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I'm trying to understand how LINQ can be used to group data by intervals of time; and then ideally aggregate each group.

Finding numerous examples with explicit date ranges, I'm trying to group by periods such as 5-minutes, 1-hour, 1-day.

For example, I have a class that wraps a DateTime with a value:

public class Sample
{
     public DateTime timestamp;
     public double value;
}

These observations are contained as a series in a List collection:

List<Sample> series;

So, to group by hourly periods of time and aggregate value by average, I'm trying to do something like:

var grouped = from s in series
              group s by new TimeSpan(1, 0, 0) into g
              select new { timestamp = g.Key, value = g.Average(s => s.value };

This is fundamentally flawed, as it groups the TimeSpan itself. I can't understand how to use the TimeSpan (or any data type representing an interval) in the query.

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1  
Would you describe your question with sample data? –  Ali Amiri Jan 13 '12 at 19:51
2  
@AliAmiri - I think it's clear enough. Sample outputs might help. –  Henk Holterman Jan 13 '12 at 20:20

4 Answers 4

up vote 16 down vote accepted

You could round the time stamp to the next boundary (i.e. down to the closest 5 minute boundary in the past) and use that as your grouping:

var groups = series.GroupBy(x =>
{
    var stamp = x.timestamp;
    stamp = stamp.AddMinutes(-(stamp.Minute % 5));
    stamp = stamp.AddMilliseconds(-stamp.Millisecond - 1000 * stamp.Second);
    return stamp;
})
.Select(g => new { TimeStamp = g.Key, Value = g.Average(s => s.value) })
.ToList();

Above achieves that by using a modified time stamp in the grouping, which sets the minutes to the previous 5 minute boundary and removes the seconds and milliseconds. The same approach of course can be used for other time periods, i.e. hours and days.

Edit:

Based on this made up sample input:

var series = new List<Sample>();
series.Add(new Sample() { timestamp = DateTime.Now.AddMinutes(3) });
series.Add(new Sample() { timestamp = DateTime.Now.AddMinutes(4) });
series.Add(new Sample() { timestamp = DateTime.Now.AddMinutes(5) });
series.Add(new Sample() { timestamp = DateTime.Now.AddMinutes(6) });
series.Add(new Sample() { timestamp = DateTime.Now.AddMinutes(7) });
series.Add(new Sample() { timestamp = DateTime.Now.AddMinutes(15) });

3 groups were produced for me, one with grouping timestamp 3:05, one with 3:10 and one with 3:20 pm (your results may vary based on current time).

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What's a difference between your new time span and available timespans for items? you just changed the bias. –  Ali Amiri Jan 13 '12 at 19:54
    
@AliAmiri: it groups items that fall into the same 5 minute interval into the same group by returning the same timestamp for all of those items - wasn't that what OP intended? –  BrokenGlass Jan 13 '12 at 19:56
    
I don't think so. You just move them to 5 minute before (also i don't know OP want's do what you tried to show or not). –  Ali Amiri Jan 13 '12 at 19:59
    
@AliAmiri: I tested this and it works fine for grouping - note that it uses a % (modulo) and its NOT just moving the sample to 5 minutes before. –  BrokenGlass Jan 13 '12 at 20:04
    
Ops I missed the percent:D I see it as minus:| –  Ali Amiri Jan 13 '12 at 20:06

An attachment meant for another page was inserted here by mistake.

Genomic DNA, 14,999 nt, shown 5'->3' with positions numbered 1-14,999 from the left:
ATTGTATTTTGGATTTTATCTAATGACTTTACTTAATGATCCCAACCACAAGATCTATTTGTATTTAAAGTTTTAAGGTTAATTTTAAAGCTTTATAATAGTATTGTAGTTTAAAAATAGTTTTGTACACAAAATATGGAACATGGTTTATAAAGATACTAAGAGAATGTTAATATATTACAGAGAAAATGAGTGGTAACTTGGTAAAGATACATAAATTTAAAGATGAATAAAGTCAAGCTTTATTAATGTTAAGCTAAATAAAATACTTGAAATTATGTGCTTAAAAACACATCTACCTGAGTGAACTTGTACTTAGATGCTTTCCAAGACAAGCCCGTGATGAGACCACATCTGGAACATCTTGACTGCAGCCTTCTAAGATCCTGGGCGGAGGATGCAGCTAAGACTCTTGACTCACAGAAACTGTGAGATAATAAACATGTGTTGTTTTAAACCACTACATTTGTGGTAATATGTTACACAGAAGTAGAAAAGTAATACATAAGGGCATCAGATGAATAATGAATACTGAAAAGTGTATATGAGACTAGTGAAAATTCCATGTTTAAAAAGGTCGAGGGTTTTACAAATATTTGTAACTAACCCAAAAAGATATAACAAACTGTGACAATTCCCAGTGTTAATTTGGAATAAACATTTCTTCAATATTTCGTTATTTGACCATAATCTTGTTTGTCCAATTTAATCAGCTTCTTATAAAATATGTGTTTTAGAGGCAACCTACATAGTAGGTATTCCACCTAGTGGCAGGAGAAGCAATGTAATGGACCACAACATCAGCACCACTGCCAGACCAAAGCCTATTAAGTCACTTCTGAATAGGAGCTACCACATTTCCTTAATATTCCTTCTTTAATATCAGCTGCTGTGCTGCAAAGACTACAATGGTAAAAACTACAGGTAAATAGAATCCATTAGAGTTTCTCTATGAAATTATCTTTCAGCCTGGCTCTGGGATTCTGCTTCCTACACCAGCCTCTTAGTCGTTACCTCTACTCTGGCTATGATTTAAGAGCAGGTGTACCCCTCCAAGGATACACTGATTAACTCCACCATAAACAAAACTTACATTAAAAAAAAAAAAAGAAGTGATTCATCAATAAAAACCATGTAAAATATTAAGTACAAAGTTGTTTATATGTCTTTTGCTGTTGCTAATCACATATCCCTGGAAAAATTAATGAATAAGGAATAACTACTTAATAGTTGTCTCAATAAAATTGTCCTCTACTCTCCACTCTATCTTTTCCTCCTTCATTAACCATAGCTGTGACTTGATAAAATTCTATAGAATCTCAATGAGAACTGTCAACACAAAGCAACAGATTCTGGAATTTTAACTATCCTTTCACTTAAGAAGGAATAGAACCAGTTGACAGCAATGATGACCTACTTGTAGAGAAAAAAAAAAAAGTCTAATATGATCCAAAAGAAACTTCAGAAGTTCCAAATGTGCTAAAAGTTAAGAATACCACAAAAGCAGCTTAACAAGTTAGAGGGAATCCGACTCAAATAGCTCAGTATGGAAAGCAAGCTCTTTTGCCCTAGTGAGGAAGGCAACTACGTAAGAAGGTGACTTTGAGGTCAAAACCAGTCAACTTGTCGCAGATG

You need a function that rounds your timestampes . Something like:

 var grouped = from s in series
          group s by new DateTime(s.timestamp.Year, s.timestamp.Month,  
                s.timestamp.Day, s.timestamp.Hour, 0, 0) into g
          select new { timestamp = g.Key, value = g.Average(s => s.value };

For hourly bins. And note that the timestamp in the result will now be a DateTime, not a TimeSpan.

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Phenomenal!! This is also what I was looking for! Thanks so much! Although this is more elegant, I think I'm going accept BrokenGlass' answer as it enables me to group by periods like 5-minutes, which I think yours groups to unit of time, like seconds or minutes or hours, etc... but not 5-minute intervals. –  Jason Sturges Jan 13 '12 at 20:33

For grouping by hour you need to group by the hour part of your timestamp which could be done as so:

var groups = from s in series
  let groupKey = new DateTime(s.timestamp.Year, s.timestamp.Month, s.timestamp.Day, s.timestamp.Hour, 0, 0)
  group s by groupKey into g select new
                                      {
                                        TimeStamp = g.Key,
                                        Value = g.Average(a=>a.value)
                                      };
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I'm very late to the game on this one, but I came accross this while searching for something else, and I thought i had a better way.

series.GroupBy (s => s.timestamp.Ticks / TimeSpan.FromHours(1).Ticks)
        .Select (s => new {
            series = s
            ,timestamp = s.First ().timestamp
            ,average = s.Average (x => x.value )
        }).Dump();

Here is a sample linqpad program so you can validate and test

void Main()
{
    List<Sample> series = new List<Sample>();

    Random random = new Random(DateTime.Now.Millisecond);
    for (DateTime i = DateTime.Now.AddDays(-5); i < DateTime.Now; i += TimeSpan.FromMinutes(1))
    {
        series.Add(new UserQuery.Sample(){ timestamp = i, value = random.NextDouble() * 100 });
    }
    //series.Dump();
    series.GroupBy (s => s.timestamp.Ticks / TimeSpan.FromHours(1).Ticks)
        .Select (s => new {
            series = s
            ,timestamp = s.First ().timestamp
            ,average = s.Average (x => x.value )
        }).Dump();
}

// Define other methods and classes here
public class Sample
{
     public DateTime timestamp;
     public double value;
}
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